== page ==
Contemporary Supercomputing: Opportunities for Science and Challenges for Computer Engineering

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About Computational Science

Computational Science lectures are open to the public and are held at the Gerald D. Fischbach Auditorium at the Simons Foundation headquarters in New York City. Tea is served prior to each lecture.

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President Obama’s July 2015 Executive Order, which established a National Strategic Computing Initiative, ensures that the U.S. will make substantial investments in the development of exascale computing systems. While this opens many opportunities in science, construction of such systems calls for new approaches to software, mathematical algorithms and systems engineering.

In this lecture, Dr. Schulthess will show how recent developments in architecture have moved us away from traditional abstractions, forcing software development and mathematical algorithms to acknowledge the physical reality of computing systems. Data locality and asynchrony will be key to the effective use of exascale computing systems. Furthermore, the dusk of complementary metal-oxide semiconductor (CMOS) scaling is increasing the diversity of computer architectures. This is profoundly challenging to software development and systems engineering, but at the same time, it opens many new opportunities for science. A strategy to manage this software challenge will be discussed in terms of recent experiences in numerical weather predictions.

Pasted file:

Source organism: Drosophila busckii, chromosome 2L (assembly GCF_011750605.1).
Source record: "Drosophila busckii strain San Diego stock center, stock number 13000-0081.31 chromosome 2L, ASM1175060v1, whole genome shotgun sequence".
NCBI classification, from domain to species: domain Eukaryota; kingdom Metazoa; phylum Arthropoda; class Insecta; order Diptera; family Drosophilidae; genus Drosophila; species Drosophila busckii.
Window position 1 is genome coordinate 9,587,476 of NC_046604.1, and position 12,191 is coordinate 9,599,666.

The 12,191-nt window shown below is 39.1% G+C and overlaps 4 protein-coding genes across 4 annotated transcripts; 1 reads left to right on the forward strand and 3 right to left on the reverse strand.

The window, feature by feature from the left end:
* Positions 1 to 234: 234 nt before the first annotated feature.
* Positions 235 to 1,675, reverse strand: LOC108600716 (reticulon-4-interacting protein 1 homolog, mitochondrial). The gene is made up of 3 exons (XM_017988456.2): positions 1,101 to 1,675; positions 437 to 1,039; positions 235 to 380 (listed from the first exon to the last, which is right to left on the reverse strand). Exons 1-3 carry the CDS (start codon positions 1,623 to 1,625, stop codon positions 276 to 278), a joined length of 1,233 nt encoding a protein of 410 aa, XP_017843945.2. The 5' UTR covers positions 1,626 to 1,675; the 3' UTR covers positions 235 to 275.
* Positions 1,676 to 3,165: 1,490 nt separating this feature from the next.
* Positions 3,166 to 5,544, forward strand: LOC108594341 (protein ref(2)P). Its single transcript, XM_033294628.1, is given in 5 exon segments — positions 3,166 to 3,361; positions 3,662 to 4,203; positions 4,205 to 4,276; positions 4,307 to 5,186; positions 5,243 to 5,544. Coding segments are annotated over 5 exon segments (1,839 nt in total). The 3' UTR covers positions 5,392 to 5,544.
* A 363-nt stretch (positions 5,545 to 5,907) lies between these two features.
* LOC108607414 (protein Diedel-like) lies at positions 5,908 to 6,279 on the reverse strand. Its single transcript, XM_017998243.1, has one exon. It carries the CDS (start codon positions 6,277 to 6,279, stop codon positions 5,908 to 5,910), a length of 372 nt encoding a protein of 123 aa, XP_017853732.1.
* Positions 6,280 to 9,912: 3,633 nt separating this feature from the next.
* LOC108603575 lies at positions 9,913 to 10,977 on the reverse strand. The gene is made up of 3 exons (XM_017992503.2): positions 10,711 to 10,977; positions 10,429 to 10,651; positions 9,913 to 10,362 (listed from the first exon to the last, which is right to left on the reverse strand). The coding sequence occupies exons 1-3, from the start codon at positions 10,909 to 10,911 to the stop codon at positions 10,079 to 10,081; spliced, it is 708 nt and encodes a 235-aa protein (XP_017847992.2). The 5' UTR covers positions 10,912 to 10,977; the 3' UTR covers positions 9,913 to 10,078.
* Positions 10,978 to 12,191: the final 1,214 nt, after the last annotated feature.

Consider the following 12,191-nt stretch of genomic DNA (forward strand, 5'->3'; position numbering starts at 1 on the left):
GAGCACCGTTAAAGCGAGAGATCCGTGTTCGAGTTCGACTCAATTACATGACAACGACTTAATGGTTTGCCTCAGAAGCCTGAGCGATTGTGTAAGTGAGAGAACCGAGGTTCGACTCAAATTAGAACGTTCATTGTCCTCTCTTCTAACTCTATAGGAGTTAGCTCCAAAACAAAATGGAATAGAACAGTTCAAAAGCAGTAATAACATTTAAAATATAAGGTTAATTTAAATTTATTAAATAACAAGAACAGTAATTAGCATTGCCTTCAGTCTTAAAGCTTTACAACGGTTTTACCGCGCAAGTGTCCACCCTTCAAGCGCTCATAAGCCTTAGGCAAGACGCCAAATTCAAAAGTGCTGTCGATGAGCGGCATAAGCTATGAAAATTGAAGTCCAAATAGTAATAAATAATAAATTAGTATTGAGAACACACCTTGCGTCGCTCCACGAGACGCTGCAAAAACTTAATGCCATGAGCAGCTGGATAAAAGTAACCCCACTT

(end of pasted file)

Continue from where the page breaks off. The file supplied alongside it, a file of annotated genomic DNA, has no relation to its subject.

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About the Speaker

Thomas Schulthess is director of the Swiss National Supercomputing Centre (CSCS) and a professor for computational physics at ETH Zürich. He received his Ph.D. in 1994 from ETH Zürich and spent many years at Oak Ridge National Laboratory, where today he holds a distinguished visiting scientist appointment. While his primary research is on computational methods for materials science, he recently took interest in the development of energy-efficient computing systems for climate modeling and meteorology.

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